Upton Sinclair’s The Jungle The Jungle by Upton Sinclair Upton Sinclair’s The Jungle is the tale of a Lithuanian immigrant, Jurgis Rudkus, and his family. Jurgis and his family move to the United States in the middle of the Industrial Revolution, only to find themselves ill-equipped for the transition in the workplace and in society in general. Jurgis faces countless social injustices, and through a series of such interactions, the theme of the book is revealed: the support of socialism over capitalism as an economic and social structure. Jurgis learns soon after transplanting his family that he alone cannot earn enough to support his entire family, in spite of the intensity of his valiant efforts to work harder. Soon his wife and the rest of his family are working as well, all attempting to chip in to cover family expenses.
However, such exposure proves itself to be too dangerous and detrimental to the Rudkuses. Jurgis becomes hardened by his negative experiences as he realizes that, in a capitalist society like the one he was living in, there is no justice. Hard work is not justly rewarded, and often times corruption is rewarded in its place. Through and through, he sees that capitalist life is not fair. Soon he is injured on the job and is forced to stay home and out of work while his mangled foot heals.
Jurgis is sidelined from work for two months, and upon his return he finds himself replaced by another worker. Desperate for a job, he takes a dreaded position at the glue factory. Hi wife is pregnant, his family is working themselves to the breaking point, and the bills are getting the best of them. Jurgis turns to drinking. Things get worse. He learns that his wife has been forced to have sex with her boss. Jurgis, in a rage, attacks the man at the Packing house and is arrested for battery. He spends a month in jail, at which time he meets Jack Duane, a character who introduces him to the easy life: a life of crime.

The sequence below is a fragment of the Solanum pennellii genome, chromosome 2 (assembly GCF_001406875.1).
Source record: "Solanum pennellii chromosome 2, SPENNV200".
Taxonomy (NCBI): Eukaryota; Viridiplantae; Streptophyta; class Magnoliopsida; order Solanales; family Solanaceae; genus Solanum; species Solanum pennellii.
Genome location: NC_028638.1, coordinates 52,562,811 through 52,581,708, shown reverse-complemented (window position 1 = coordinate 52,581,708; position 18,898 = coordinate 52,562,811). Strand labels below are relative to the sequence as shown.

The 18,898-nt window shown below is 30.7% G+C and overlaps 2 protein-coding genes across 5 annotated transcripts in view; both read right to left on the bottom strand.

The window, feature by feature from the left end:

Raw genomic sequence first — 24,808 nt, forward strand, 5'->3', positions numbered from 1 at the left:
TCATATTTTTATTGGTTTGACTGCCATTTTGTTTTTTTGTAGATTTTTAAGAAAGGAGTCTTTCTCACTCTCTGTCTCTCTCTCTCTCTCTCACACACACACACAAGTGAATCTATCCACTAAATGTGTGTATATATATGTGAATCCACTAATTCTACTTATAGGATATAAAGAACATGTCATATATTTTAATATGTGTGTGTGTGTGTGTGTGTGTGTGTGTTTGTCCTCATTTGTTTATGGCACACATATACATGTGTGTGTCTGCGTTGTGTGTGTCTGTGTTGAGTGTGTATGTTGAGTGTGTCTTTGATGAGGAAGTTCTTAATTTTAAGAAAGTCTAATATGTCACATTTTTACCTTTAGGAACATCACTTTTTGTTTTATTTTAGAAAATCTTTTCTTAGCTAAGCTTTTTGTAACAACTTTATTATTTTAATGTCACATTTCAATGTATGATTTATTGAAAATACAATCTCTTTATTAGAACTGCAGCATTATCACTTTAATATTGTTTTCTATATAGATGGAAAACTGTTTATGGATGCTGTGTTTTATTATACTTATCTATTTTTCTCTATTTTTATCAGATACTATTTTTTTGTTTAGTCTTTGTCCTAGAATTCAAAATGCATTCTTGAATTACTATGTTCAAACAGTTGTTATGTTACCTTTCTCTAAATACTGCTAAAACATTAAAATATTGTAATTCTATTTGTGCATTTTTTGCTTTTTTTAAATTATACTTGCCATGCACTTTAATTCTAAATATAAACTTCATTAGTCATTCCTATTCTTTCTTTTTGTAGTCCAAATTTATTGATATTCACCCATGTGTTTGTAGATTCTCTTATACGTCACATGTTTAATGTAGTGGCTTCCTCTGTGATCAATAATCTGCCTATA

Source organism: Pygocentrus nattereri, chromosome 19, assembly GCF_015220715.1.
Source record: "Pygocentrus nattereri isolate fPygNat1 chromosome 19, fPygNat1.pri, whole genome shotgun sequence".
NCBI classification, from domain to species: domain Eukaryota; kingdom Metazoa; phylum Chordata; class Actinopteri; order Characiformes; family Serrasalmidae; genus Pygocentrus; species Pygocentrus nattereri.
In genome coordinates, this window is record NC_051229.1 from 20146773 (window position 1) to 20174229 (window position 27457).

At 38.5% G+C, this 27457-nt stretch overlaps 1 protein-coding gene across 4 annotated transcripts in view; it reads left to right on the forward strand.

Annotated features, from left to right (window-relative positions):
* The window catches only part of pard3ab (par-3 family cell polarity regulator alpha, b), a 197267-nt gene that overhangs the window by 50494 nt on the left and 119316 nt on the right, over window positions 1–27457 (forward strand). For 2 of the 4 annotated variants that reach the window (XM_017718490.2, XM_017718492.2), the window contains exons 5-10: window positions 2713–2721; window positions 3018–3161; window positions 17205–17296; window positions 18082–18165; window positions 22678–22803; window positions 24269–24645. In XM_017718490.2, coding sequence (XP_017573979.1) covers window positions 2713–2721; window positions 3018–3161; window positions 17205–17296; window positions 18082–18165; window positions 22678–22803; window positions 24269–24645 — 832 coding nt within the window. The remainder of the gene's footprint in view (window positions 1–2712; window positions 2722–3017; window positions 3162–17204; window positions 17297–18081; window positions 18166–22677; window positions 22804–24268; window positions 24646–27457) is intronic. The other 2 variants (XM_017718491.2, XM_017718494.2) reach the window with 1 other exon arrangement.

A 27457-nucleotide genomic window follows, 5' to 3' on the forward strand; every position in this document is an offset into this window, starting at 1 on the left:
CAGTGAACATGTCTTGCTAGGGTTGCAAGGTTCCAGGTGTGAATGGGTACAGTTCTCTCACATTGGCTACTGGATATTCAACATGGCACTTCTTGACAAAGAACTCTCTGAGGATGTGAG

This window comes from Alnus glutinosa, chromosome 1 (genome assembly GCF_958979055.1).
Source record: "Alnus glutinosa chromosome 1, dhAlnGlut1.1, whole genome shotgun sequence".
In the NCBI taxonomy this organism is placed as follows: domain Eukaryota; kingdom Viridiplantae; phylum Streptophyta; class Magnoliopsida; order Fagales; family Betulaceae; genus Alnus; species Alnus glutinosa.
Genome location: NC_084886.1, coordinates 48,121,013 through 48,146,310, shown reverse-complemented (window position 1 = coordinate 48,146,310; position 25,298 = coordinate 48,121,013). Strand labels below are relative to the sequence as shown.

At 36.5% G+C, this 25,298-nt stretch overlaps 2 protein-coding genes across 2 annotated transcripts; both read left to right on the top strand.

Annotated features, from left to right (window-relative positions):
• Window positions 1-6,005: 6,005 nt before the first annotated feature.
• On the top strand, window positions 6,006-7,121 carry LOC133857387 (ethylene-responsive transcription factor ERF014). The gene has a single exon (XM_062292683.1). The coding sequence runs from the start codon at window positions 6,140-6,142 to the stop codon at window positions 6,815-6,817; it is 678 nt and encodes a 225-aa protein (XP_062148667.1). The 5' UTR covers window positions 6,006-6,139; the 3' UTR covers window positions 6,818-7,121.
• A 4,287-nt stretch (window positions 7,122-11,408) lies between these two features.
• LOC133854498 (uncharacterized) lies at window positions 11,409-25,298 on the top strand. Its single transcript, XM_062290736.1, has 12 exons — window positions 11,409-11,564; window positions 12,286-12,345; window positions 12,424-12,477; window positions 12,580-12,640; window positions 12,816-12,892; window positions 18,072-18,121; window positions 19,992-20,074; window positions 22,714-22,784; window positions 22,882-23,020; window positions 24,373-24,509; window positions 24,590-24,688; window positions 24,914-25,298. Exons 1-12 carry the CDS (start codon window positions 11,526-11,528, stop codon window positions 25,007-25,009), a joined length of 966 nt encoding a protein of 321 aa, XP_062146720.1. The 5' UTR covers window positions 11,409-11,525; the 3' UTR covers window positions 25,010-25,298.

Within a month of the time Jurgis gets out of jail, everyone has lost their jobs and the house they struggled so hard to keep is lost. Soon Ona is having a child, and because of the lack of funds to pay for proper care for her, both she and the child die in labor. His son drowns, many family members have died and the remainder are scattered with no semblance of the family they once were. Jurgis takes to the country to become a tramp, but as winter approaches he knows he must return to the city – to the jungle – once again. Jurgis becomes a beggar and a vagrant. After receiving $100 dollars from Freddie Jones, the son of rich Old Man Jones, he goes into a bar to get change and gets into another altercation, this time with the bartender, and is again arrested.
Soon he turns to Jack Duane to enter the life of crime he had foreshadowed. Isolated from any remainders of his family, he begins to live the easy life of shortcuts and crooked paths. However, another chance encounter with Connor, his wife’s boss and seducer, brings out his true self again, the man who stands up for his moral convictions, even when it harms him to do so. After beating the man again, he is arrested and jumps bail. By pure luck he wanders into a socialist meeting while looking for food and/or a place to sleep. There his life begins a change in earnest.
He learns at that meeting what the working class can do to make a difference. Soon after he reunites with his daughter, Marjia, a drug-addicted prostitue struggling to support the family’s remains. The story closes with a happy socialist ending: Jurgis gets a job at a hotel run by socialists and seals his fate. He goes on to become an avid socialist and he, the fighter, and Marjia, the victim, pick up the pieces of their lives to make everything better. I feel that this book is a ridiculously oversimplified look at socialism and a very sinister look at capitalism. While I applaud Sinclair’s efforts to illustrate the injustices of capitalism, socialism does not hold the simple solution to everything like it seemingly did for Jurgis in The Jungle.
In truth, corruption can be found in any and every type of economic and social-political structure in existence ever throughout history and in the future. A solution to this problem? I can’t answer that one, but I know this much: socialism is not the easy answer he makes it out to be.